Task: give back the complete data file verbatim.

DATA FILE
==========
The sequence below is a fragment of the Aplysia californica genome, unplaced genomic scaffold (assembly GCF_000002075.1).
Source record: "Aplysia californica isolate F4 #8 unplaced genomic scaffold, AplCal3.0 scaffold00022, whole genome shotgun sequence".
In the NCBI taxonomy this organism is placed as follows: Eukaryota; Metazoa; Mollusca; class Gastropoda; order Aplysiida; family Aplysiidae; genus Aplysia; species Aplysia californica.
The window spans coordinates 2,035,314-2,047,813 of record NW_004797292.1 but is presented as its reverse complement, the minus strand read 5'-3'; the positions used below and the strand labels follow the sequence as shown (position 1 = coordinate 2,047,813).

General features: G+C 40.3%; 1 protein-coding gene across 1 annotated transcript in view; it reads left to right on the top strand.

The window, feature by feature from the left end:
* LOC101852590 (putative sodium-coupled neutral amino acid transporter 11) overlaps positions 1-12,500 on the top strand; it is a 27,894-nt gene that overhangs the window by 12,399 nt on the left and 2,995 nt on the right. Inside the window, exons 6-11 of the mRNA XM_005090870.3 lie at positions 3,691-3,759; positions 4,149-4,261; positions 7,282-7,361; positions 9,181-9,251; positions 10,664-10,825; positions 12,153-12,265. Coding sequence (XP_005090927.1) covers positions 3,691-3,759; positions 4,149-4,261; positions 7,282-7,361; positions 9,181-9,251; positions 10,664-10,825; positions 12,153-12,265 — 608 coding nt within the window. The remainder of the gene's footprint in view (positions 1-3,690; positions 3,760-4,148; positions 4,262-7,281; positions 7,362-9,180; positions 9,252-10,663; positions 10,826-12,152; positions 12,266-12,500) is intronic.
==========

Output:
The sequence below is a fragment of the Aplysia californica genome, unplaced genomic scaffold (assembly GCF_000002075.1).
Source record: "Aplysia californica isolate F4 #8 unplaced genomic scaffold, AplCal3.0 scaffold00022, whole genome shotgun sequence".
In the NCBI taxonomy this organism is placed as follows: Eukaryota; Metazoa; Mollusca; class Gastropoda; order Aplysiida; family Aplysiidae; genus Aplysia; species Aplysia californica.
The window spans coordinates 2,035,314-2,047,813 of record NW_004797292.1 but is presented as its reverse complement, the minus strand read 5'-3'; the positions used below and the strand labels follow the sequence as shown (position 1 = coordinate 2,047,813).

General features: G+C 40.3%; 1 protein-coding gene across 1 annotated transcript in view; it reads left to right on the top strand.

The window, feature by feature from the left end:
* LOC101852590 (putative sodium-coupled neutral amino acid transporter 11) overlaps positions 1-12,500 on the top strand; it is a 27,894-nt gene that overhangs the window by 12,399 nt on the left and 2,995 nt on the right. Inside the window, exons 6-11 of the mRNA XM_005090870.3 lie at positions 3,691-3,759; positions 4,149-4,261; positions 7,282-7,361; positions 9,181-9,251; positions 10,664-10,825; positions 12,153-12,265. Coding sequence (XP_005090927.1) covers positions 3,691-3,759; positions 4,149-4,261; positions 7,282-7,361; positions 9,181-9,251; positions 10,664-10,825; positions 12,153-12,265 — 608 coding nt within the window. The remainder of the gene's footprint in view (positions 1-3,690; positions 3,760-4,148; positions 4,262-7,281; positions 7,362-9,180; positions 9,252-10,663; positions 10,826-12,152; positions 12,266-12,500) is intronic.